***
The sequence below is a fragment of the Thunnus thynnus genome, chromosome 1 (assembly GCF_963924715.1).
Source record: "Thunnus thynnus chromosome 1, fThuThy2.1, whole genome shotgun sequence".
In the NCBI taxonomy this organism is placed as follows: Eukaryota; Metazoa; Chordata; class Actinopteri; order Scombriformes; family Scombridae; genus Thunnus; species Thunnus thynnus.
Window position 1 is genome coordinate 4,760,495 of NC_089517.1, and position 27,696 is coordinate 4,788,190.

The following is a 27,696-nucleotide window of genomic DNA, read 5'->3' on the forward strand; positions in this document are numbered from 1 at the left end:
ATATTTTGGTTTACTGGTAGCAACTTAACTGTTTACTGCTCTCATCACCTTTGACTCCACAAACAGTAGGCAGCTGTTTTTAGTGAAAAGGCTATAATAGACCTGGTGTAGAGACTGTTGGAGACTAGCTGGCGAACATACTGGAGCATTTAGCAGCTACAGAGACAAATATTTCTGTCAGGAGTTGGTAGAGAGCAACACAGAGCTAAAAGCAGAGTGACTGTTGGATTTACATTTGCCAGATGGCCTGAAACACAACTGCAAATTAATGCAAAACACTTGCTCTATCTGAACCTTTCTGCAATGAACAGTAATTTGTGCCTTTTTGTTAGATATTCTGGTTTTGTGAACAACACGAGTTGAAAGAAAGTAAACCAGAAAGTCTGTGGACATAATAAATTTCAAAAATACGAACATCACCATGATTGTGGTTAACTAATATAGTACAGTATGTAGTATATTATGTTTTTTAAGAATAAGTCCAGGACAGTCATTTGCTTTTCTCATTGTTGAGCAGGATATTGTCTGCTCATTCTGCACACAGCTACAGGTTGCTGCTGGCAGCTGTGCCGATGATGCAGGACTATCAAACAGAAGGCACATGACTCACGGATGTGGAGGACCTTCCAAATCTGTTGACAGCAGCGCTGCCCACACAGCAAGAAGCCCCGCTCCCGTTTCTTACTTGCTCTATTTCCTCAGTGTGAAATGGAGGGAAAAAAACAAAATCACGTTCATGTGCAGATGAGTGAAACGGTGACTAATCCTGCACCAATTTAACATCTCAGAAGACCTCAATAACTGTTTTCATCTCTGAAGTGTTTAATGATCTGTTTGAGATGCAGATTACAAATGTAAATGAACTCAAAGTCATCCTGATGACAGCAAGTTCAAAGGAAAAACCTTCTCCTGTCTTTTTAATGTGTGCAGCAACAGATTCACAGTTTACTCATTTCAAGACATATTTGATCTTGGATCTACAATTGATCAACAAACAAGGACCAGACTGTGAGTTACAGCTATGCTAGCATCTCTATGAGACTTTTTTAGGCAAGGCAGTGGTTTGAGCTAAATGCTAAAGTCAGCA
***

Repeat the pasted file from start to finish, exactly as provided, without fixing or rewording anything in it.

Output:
The sequence below is a fragment of the Thunnus thynnus genome, chromosome 1 (assembly GCF_963924715.1).
Source record: "Thunnus thynnus chromosome 1, fThuThy2.1, whole genome shotgun sequence".
In the NCBI taxonomy this organism is placed as follows: Eukaryota; Metazoa; Chordata; class Actinopteri; order Scombriformes; family Scombridae; genus Thunnus; species Thunnus thynnus.
Window position 1 is genome coordinate 4,760,495 of NC_089517.1, and position 27,696 is coordinate 4,788,190.

The following is a 27,696-nucleotide window of genomic DNA, read 5'->3' on the forward strand; positions in this document are numbered from 1 at the left end:
ATATTTTGGTTTACTGGTAGCAACTTAACTGTTTACTGCTCTCATCACCTTTGACTCCACAAACAGTAGGCAGCTGTTTTTAGTGAAAAGGCTATAATAGACCTGGTGTAGAGACTGTTGGAGACTAGCTGGCGAACATACTGGAGCATTTAGCAGCTACAGAGACAAATATTTCTGTCAGGAGTTGGTAGAGAGCAACACAGAGCTAAAAGCAGAGTGACTGTTGGATTTACATTTGCCAGATGGCCTGAAACACAACTGCAAATTAATGCAAAACACTTGCTCTATCTGAACCTTTCTGCAATGAACAGTAATTTGTGCCTTTTTGTTAGATATTCTGGTTTTGTGAACAACACGAGTTGAAAGAAAGTAAACCAGAAAGTCTGTGGACATAATAAATTTCAAAAATACGAACATCACCATGATTGTGGTTAACTAATATAGTACAGTATGTAGTATATTATGTTTTTTAAGAATAAGTCCAGGACAGTCATTTGCTTTTCTCATTGTTGAGCAGGATATTGTCTGCTCATTCTGCACACAGCTACAGGTTGCTGCTGGCAGCTGTGCCGATGATGCAGGACTATCAAACAGAAGGCACATGACTCACGGATGTGGAGGACCTTCCAAATCTGTTGACAGCAGCGCTGCCCACACAGCAAGAAGCCCCGCTCCCGTTTCTTACTTGCTCTATTTCCTCAGTGTGAAATGGAGGGAAAAAAACAAAATCACGTTCATGTGCAGATGAGTGAAACGGTGACTAATCCTGCACCAATTTAACATCTCAGAAGACCTCAATAACTGTTTTCATCTCTGAAGTGTTTAATGATCTGTTTGAGATGCAGATTACAAATGTAAATGAACTCAAAGTCATCCTGATGACAGCAAGTTCAAAGGAAAAACCTTCTCCTGTCTTTTTAATGTGTGCAGCAACAGATTCACAGTTTACTCATTTCAAGACATATTTGATCTTGGATCTACAATTGATCAACAAACAAGGACCAGACTGTGAGTTACAGCTATGCTAGCATCTCTATGAGACTTTTTTAGGCAAGGCAGTGGTTTGAGCTAAATGCTAAAGTCAGCA